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US town hit by 'biblical' invasion of cannibal mormon crickets

US town hit by 'biblical' invasion of cannibal mormon crickets

The Nevada town has been inundated by the insects

An American town has been hit by a 'biblical' invasion of 'cannibalistic' Mormon crickets, which have covered roads and highways.

That thought definitely makes your skin crawl.

The two-inch insects have been terrorising Elko, Nevada by eating their crops.

But not just that, the pests are also proving to be a road hazard - as so many of them are being crushed on their roads that they are making the surface slippery for vehicles.

Despite their name, they actually have no relation to crickets and largely harmless.

However, while they pose no threat, they have still caused distress for locals.

The insects are making life hell for residents in Elko, Nevada.

The town is just one of several locations within the state under siege, as footage shared to social media has shown the deluge of bugs infesting other Nevada towns.

One woman was even asked if she had been 'cursed' after she showed the swarms of bugs on her house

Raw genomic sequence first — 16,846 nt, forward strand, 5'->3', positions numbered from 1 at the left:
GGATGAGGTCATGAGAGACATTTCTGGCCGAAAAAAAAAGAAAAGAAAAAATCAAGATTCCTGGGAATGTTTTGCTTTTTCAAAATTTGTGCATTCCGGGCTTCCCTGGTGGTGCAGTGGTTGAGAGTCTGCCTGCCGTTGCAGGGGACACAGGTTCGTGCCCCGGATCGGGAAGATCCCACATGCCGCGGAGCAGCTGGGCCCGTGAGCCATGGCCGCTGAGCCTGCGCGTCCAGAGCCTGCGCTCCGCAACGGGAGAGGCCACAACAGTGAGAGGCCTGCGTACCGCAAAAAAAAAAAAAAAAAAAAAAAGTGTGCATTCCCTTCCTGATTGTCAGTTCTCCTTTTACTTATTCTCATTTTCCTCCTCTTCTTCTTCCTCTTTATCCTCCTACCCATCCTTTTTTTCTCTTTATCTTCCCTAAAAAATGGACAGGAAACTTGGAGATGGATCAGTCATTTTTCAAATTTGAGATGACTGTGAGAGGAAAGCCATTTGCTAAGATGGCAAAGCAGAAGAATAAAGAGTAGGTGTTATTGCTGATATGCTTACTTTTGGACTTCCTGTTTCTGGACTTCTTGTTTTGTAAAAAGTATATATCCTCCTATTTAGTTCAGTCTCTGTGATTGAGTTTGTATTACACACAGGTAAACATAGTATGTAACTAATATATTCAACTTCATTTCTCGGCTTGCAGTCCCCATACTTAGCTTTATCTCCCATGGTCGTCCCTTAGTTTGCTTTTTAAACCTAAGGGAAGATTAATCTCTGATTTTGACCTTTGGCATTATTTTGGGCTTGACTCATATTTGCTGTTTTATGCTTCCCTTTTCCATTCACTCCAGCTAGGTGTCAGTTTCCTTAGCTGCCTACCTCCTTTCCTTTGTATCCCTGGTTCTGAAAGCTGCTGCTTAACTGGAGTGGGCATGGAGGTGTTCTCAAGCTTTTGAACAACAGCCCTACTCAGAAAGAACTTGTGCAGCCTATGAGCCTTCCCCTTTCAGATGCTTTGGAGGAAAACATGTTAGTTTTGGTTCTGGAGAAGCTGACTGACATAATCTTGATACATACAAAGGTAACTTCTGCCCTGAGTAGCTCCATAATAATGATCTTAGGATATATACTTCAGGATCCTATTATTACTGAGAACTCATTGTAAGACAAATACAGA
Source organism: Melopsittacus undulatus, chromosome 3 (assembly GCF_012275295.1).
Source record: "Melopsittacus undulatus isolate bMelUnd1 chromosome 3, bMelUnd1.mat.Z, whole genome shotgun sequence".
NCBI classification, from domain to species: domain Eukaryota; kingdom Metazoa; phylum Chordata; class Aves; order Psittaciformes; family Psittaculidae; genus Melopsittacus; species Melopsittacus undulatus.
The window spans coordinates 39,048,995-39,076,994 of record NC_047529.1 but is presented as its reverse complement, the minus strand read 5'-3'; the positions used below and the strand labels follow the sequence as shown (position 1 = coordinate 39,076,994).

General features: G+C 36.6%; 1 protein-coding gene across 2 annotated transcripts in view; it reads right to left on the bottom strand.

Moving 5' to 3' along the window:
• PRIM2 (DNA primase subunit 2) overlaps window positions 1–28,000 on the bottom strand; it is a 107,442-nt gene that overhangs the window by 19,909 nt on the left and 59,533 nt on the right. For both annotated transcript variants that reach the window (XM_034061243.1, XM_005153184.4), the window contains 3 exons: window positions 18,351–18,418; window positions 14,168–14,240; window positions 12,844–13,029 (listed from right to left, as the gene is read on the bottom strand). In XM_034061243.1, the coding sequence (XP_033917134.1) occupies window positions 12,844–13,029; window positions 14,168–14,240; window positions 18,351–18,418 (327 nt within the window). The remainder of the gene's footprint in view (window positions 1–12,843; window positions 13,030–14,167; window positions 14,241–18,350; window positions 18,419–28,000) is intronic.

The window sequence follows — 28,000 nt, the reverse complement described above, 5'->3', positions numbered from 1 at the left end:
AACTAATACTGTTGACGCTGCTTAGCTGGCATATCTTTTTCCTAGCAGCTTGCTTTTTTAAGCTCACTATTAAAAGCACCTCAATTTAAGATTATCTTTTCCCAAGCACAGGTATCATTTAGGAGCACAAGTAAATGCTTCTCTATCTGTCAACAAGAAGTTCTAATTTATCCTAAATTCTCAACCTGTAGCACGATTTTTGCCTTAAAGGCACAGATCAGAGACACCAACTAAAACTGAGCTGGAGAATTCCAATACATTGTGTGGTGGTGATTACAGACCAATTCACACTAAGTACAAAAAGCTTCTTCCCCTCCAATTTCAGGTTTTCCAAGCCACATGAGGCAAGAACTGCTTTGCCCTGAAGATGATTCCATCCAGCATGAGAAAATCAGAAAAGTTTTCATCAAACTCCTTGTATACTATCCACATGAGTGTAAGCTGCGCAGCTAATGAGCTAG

"When we looked out here the whole wall was just covered. That really, really freaked me out," resident Colette Reynolds said to KUTV.

A spokesperson for Northeastern Nevada Regional Hospital said that hospital staff have had to go outside with brooms and leaf blowers to clear a path for patients to get into the building.

Meanwhile, the state's Department for Transportation have been busy at work clearing the roads of crushed bugs.

The Mormon crickets have taken over the town of Elko, Nevada.

"You can see that they're moving and crawling and the whole road is crawling and it just makes your skin crawl. It's just so gross," resident Stephanie Garrett said.

Not only are there loads of them, but they also have some cannibalistic tendencies as well.

"They get run over, two or three come out and eat their buddy, and they get run over, and the roads can get covered with crickets and they can get slick," Jeff Knight, an entomologist for the Nevada agriculture department, told KSL.

"The bigger issue is these afternoon thunderstorms and put a little water on that and it gets slick, we've had a number of accidents caused by crickets."

Knight has been studying Mormon crickets since 1976 and has experienced over 40 outbreaks in the decades since he began treating the farmland for the pests.

He said: "The band of crickets in Elko [Nevada] is probably a thousand acres, and we've had bands even bigger than that.

"The drought is probably what triggered them to start hatching.

"Once they do they have the upper hand, so their populations increase for several years then drop off."

Featured Image Credit: KUTV

Topics: US News, Animals